[Translate to English:] Absatz 1
Her head tilted to the right, with a stern hat over her blonde hair, a banded scarf around her neck, her back bent, a walking stick in one hand and a briefcase in the other: the portrait of Mathilde Baroness von Freytag-Loringhoven painted by Hildegard Arminius presents a confident, but sceptical woman. No frills undermine the controlled impression. Her clothes are an outright ode to the colours grey and blue. But it is above all her regard that speaks volumes: her eyes are pinched together, keeping the object of her attention at a distance. The artist and journalist perceived the Bauhaus with the same scepticism. Von Freytag-Loringhoven was a self-confessed and passionate critic of the avant-garde and Modernism, a “scourge” to the Bauhaus, indeed one with influence. For she expressed her aversion in the Arts sections of the city’s journals and presided over the Arts Committee of the Weimar Municipal Council.
[Translate to English:] Absatz 2 – 3
Her own image world consisted mainly of landscapes, portraits and flowers. She was one of the first women to study at the Weimar School of Art. The Baroness was the only student of Karl Buchholz. Like him, she remained entirely dedicated to Post-Impressionism throughout her life. So it is no surprise that the ideas of the Bauhaus masters were deeply disconcerting to her notion of beauty and aesthetics. She generally had her very own opinion on many things and refused to be limited to a single talent. Baroness Mathilde von Freytag-Loringhoven was an author, amateur actor and animal psychologist. Her own dachshund was incidentally one of two “talking dogs” that were paraded on the streets of Weimar at the time. The inscription on his gravestone is as follows: “Kuno von Schwertberg, known as Kurwenal, the cleverest and noblest of all dogs, the world-famous mathematician, philosopher and speaker.”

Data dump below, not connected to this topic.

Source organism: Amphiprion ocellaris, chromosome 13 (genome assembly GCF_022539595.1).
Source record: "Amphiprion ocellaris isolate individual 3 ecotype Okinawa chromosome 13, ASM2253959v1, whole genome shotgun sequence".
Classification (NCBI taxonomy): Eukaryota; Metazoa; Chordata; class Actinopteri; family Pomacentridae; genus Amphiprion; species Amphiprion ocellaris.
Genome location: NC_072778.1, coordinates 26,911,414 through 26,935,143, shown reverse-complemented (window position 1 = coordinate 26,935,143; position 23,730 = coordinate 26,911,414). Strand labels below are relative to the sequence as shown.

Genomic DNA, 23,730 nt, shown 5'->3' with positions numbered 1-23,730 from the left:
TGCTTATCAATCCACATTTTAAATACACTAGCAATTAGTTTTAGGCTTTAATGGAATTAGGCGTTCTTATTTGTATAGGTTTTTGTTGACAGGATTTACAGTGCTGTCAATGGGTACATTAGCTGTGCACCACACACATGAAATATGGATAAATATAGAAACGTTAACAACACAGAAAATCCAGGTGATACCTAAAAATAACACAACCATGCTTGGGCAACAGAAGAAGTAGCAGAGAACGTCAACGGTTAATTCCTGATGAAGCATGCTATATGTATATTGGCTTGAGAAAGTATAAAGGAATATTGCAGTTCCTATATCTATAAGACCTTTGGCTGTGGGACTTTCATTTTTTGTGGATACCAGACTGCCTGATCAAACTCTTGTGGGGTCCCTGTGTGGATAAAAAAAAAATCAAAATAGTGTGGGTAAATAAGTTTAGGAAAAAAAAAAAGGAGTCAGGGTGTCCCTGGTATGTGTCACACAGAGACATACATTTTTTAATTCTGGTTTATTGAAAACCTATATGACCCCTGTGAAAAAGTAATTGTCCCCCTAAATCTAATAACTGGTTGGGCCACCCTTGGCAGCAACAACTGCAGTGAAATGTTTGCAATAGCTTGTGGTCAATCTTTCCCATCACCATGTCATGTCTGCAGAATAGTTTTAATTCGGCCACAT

Von Freytag-Loringhoven was therefore many things, but it would be unfair to call her simply bizarre. Until January 12, the exhibition at the Stadtmuseum Weimar provides insight into her multifaceted personality, her art and her relationship to the Bauhaus. It presents her etchings, graphics and paintings, which she produced in opposition to the influences of Modernism until the very end. Many of her privately owned pictures are presented to the public for the first time. Forest paths, meadows, sunlight on bark, the sea and mountain streams: it is a peaceful, velvety world.
[TF 2019; Translation TBR]
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Cellar finds and workers’ palaces
In the winter weeks ahead, we need all the highlights we can get. So we’ve compiled a whole list of exhibitions presenting Bauhaus treasures that were considered lost – after removing a thick layer of dust. There are also exciting piles of files, innovative lamps and audacious structures. Enjoy!